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University of Nevada, Reno professors provide volcano information

By ThisIsReno

SUBMITTED NEWS RELEASE

Two University of Nevada, Reno faculty members are available to address health issues and geosciences issues relating to volcanoes:

Bernadette Longo, assistant professor of nursing in the Orvis School of Nursing Longo at the University of Nevada, Reno is a nurse epidemiologist specializing in international health. She has visited volcanoes throughout the Americas and is conducting a one-of-a-kind research study that has provided the first measures of volcanic-associated cardiorespiratory effects related to downwind exposure to volcanic air pollution. Her dissertation research on health effects of volcanic pollution was influential in passing health policy legislation to monitor air quality in affected communities around Kilauea Volcano, Hawaii. Longo is also developing health promotion programs for affected populations, to minimize the possible health effects of volcanic pollution. She has been interviewed about volcanoes and their possible health effects by CNN, USA Today, Discovery News, the Discovery Channel, Science Daily and others.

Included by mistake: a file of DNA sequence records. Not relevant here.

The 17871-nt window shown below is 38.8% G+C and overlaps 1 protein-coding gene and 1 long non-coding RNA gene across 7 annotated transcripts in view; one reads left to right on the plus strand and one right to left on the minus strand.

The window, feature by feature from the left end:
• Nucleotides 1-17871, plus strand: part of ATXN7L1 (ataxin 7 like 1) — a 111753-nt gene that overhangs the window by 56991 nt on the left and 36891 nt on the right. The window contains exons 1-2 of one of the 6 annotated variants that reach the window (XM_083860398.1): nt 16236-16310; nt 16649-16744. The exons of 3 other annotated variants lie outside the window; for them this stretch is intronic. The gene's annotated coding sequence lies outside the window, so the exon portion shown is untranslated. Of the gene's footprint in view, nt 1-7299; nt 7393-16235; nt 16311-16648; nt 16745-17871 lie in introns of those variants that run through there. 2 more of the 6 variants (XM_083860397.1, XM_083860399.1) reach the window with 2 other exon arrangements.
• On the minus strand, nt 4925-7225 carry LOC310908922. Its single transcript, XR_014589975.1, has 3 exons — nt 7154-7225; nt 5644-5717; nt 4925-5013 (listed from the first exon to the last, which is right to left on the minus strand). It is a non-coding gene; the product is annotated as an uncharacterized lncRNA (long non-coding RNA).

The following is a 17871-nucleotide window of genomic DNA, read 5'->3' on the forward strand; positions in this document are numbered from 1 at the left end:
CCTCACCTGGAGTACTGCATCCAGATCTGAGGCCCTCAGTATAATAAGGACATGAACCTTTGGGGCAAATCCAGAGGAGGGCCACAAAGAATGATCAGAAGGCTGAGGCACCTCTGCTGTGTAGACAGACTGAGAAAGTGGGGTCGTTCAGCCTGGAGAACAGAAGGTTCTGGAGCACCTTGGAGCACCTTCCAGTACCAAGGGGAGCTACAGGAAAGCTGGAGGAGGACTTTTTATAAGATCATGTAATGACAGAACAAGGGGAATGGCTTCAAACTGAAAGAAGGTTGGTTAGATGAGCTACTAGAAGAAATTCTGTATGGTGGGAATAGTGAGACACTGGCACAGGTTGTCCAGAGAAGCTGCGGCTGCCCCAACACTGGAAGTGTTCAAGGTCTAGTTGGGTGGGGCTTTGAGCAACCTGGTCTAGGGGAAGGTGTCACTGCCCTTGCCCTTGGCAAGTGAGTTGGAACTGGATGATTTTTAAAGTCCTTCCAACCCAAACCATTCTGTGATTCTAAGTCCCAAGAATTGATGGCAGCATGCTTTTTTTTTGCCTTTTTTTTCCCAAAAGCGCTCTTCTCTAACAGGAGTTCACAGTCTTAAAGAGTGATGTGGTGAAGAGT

Graham Kent, Nevada State Seismologist, professor in the Department of Geological Sciences and Engineering, and director of the Nevada Seismological Laboratory at the University of Nevada, Reno, has spent 20 years studying mid-ocean ridge volcanoes, including those in the northern Iceland region. He has general knowledge of volcanic systems, and his work in geological sciences has been featured in regional and national media, such as National Geographic, Discovery, Nature magazine and Science magazine. Kent was also a research geophysicist at Scripps Institution of Oceanography and director of the Visualization Center at Scripps from 2001 to 2009, and held a four-year appointment at Woods Hole Oceanographic Institution. His work in geophysics has an emphasis on seismic studies of extensional tectonics, including magma chambers beneath mid-ocean ridges and fault hazards at Lake Tahoe. More recently, he led an effort to use advanced visualization techniques to study faulting and volcanic systems.

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